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Five Ways Restaurant Servers Get Hurt

Professional cooking is a high-risk job, as a feature in this Sunday's New York Times graphically reminded readers. But chefs aren't the only restaurant workers stoically sustaining bodily harm: Restaurant servers get hurt too. Here, a guide to the top five physical dangers facing waiters and waitresses.

1. Hot plates

Ever notice how quick servers are to caution "Careful, hot plate" - even when the plate in question is nearly cool to the touch? It's a fair bet that plate was smoldering when the server fetched it from the window, and he or she likely has the burned fingers to prove it. Line cooks are notorious for letting one dish bake beneath a heat lamp while they prepare the other entrees on a ticket, creating a heat hazard for unsuspecting servers.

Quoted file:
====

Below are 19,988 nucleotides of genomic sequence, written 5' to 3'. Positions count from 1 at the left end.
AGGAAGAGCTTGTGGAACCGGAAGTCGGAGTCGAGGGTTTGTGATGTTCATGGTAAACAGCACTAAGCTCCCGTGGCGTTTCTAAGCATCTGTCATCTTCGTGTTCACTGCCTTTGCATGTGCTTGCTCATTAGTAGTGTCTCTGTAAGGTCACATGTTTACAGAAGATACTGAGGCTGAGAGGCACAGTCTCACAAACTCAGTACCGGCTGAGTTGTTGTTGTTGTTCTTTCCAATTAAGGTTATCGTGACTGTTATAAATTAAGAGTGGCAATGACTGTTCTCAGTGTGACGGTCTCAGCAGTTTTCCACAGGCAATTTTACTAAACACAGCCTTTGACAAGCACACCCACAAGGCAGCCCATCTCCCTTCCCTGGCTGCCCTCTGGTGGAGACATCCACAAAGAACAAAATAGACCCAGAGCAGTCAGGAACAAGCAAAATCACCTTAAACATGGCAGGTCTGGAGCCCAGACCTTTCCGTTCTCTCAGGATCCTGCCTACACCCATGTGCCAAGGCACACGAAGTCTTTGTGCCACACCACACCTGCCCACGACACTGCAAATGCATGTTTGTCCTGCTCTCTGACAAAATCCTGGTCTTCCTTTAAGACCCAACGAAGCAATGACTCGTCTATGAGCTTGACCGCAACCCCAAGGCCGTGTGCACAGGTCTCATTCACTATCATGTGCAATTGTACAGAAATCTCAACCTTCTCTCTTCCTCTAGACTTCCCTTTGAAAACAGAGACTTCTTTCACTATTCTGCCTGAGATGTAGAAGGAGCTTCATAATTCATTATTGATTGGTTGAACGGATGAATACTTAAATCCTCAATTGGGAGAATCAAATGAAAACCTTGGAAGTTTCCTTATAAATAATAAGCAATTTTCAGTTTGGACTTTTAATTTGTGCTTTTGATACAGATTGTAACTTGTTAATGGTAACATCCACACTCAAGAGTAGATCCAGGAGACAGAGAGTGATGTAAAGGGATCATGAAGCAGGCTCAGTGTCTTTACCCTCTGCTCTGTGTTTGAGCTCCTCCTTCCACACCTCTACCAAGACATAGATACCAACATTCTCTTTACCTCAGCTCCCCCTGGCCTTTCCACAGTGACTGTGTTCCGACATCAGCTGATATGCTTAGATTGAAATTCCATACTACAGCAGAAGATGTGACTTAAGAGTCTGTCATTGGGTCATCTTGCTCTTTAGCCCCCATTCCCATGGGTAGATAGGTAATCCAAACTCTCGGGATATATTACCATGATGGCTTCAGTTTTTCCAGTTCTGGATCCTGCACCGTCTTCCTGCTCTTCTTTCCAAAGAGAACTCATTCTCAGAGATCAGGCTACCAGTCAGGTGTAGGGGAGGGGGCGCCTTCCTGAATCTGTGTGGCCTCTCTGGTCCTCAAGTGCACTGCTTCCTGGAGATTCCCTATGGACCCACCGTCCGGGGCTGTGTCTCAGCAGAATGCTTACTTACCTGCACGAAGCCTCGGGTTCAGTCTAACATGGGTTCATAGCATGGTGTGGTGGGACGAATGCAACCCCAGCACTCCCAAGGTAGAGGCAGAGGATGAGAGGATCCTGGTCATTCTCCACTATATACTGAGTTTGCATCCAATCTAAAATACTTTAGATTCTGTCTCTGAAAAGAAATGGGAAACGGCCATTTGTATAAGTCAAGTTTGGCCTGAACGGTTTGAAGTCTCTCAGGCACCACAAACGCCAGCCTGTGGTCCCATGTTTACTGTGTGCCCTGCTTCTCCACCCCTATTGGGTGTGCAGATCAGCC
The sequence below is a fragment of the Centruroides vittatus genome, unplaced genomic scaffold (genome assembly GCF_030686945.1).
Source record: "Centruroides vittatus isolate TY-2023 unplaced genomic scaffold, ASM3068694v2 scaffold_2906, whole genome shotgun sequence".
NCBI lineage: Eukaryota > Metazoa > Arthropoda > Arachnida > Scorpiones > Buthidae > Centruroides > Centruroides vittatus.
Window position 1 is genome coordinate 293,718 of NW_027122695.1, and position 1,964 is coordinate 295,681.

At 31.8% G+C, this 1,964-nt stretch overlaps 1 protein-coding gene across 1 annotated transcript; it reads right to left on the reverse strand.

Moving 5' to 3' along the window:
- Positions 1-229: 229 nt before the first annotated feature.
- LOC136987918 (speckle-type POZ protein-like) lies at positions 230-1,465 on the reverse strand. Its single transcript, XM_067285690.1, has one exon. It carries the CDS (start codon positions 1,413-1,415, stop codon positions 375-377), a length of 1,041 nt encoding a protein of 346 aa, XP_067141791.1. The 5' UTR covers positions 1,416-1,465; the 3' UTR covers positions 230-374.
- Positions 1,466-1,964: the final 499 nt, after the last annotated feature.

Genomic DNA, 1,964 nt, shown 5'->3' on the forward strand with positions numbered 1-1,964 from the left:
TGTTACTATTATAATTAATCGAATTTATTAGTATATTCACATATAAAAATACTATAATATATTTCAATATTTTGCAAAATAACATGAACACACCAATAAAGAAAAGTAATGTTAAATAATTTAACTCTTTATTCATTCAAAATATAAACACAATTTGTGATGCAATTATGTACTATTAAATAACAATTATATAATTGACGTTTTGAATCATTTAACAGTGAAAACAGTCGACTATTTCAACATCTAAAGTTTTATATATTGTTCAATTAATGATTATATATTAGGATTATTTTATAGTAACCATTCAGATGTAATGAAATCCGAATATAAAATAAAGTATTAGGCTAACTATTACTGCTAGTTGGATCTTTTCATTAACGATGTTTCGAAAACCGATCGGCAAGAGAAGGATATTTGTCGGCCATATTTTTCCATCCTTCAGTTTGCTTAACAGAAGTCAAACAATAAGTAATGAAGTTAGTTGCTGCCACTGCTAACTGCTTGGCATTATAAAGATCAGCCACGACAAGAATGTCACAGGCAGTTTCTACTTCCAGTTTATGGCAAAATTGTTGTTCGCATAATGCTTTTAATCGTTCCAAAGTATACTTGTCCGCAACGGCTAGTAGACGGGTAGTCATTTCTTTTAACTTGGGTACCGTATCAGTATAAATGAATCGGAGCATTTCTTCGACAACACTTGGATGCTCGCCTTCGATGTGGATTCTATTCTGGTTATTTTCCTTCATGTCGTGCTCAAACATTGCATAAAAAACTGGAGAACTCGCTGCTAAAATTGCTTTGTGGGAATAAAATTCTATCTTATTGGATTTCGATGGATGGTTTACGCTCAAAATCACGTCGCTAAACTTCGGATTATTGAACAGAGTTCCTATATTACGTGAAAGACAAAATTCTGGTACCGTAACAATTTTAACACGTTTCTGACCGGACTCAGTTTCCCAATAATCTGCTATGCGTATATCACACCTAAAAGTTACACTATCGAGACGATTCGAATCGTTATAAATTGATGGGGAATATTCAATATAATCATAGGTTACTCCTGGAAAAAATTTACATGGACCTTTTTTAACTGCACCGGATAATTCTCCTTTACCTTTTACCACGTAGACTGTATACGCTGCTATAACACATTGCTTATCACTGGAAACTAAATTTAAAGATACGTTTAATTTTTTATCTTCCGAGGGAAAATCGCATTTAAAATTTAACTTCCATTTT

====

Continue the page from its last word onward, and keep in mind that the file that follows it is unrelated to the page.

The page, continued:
2. Precariously stacked pots and pans

Servers are expert at stacking plates, but back-of-the-house staffers aren't always so punctilious when they deliver their used cookware to the dish room during dinner rush. Those teetering towers of pots and pans have a tendency to topple onto servers, bruising their feet and shredding their toenails.

3. Wet floors

A floor left wet from mopping isn't typically a threat to restaurant-goers, who rarely move through dining rooms at high speed. But servers who dash through the scene of a drink spill before the busser's had a chance to set up a bright yellow warning sign are apt to take spectacular falls.

4. Sick customers

A startling number of servers admit they'll work when sick, but infection's a two-way street in restaurants. Stuck handling saliva-coasted silverware, dirty napkins and - when dealing with the classiest customers - used tissues, servers are constantly exposed to all sorts of nasty germs.

5. Silly uniforms

Besides the damage too-short skirts and cleavage-baring tops do to servers' dignity, they provide little protection in the kitchen. Exposed skin is a magnet for hot water and stinging grease.

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Hanna Raskin
Contact: Hanna Raskin

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